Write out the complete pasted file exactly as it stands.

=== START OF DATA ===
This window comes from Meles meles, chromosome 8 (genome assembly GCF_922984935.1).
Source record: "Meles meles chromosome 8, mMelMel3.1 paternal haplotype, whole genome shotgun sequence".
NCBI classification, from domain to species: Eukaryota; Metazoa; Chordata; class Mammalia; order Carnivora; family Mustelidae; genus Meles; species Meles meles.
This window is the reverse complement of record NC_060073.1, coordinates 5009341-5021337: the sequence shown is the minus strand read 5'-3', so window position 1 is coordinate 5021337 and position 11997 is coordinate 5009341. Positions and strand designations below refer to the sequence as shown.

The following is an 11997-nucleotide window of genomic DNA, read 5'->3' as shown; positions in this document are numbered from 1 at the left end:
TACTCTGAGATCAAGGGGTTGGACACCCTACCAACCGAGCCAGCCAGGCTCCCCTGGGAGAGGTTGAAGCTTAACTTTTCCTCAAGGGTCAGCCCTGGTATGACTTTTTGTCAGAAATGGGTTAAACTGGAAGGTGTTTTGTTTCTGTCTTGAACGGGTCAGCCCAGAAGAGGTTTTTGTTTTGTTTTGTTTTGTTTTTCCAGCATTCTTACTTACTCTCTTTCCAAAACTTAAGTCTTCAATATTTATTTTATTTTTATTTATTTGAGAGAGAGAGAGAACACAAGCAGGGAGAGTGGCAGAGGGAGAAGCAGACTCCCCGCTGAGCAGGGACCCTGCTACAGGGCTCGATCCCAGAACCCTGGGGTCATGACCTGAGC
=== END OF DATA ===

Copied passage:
This window comes from Meles meles, chromosome 8 (genome assembly GCF_922984935.1).
Source record: "Meles meles chromosome 8, mMelMel3.1 paternal haplotype, whole genome shotgun sequence".
NCBI classification, from domain to species: Eukaryota; Metazoa; Chordata; class Mammalia; order Carnivora; family Mustelidae; genus Meles; species Meles meles.
This window is the reverse complement of record NC_060073.1, coordinates 5009341-5021337: the sequence shown is the minus strand read 5'-3', so window position 1 is coordinate 5021337 and position 11997 is coordinate 5009341. Positions and strand designations below refer to the sequence as shown.

The following is an 11997-nucleotide window of genomic DNA, read 5'->3' as shown; positions in this document are numbered from 1 at the left end:
TACTCTGAGATCAAGGGGTTGGACACCCTACCAACCGAGCCAGCCAGGCTCCCCTGGGAGAGGTTGAAGCTTAACTTTTCCTCAAGGGTCAGCCCTGGTATGACTTTTTGTCAGAAATGGGTTAAACTGGAAGGTGTTTTGTTTCTGTCTTGAACGGGTCAGCCCAGAAGAGGTTTTTGTTTTGTTTTGTTTTGTTTTTCCAGCATTCTTACTTACTCTCTTTCCAAAACTTAAGTCTTCAATATTTATTTTATTTTTATTTATTTGAGAGAGAGAGAGAACACAAGCAGGGAGAGTGGCAGAGGGAGAAGCAGACTCCCCGCTGAGCAGGGACCCTGCTACAGGGCTCGATCCCAGAACCCTGGGGTCATGACCTGAGC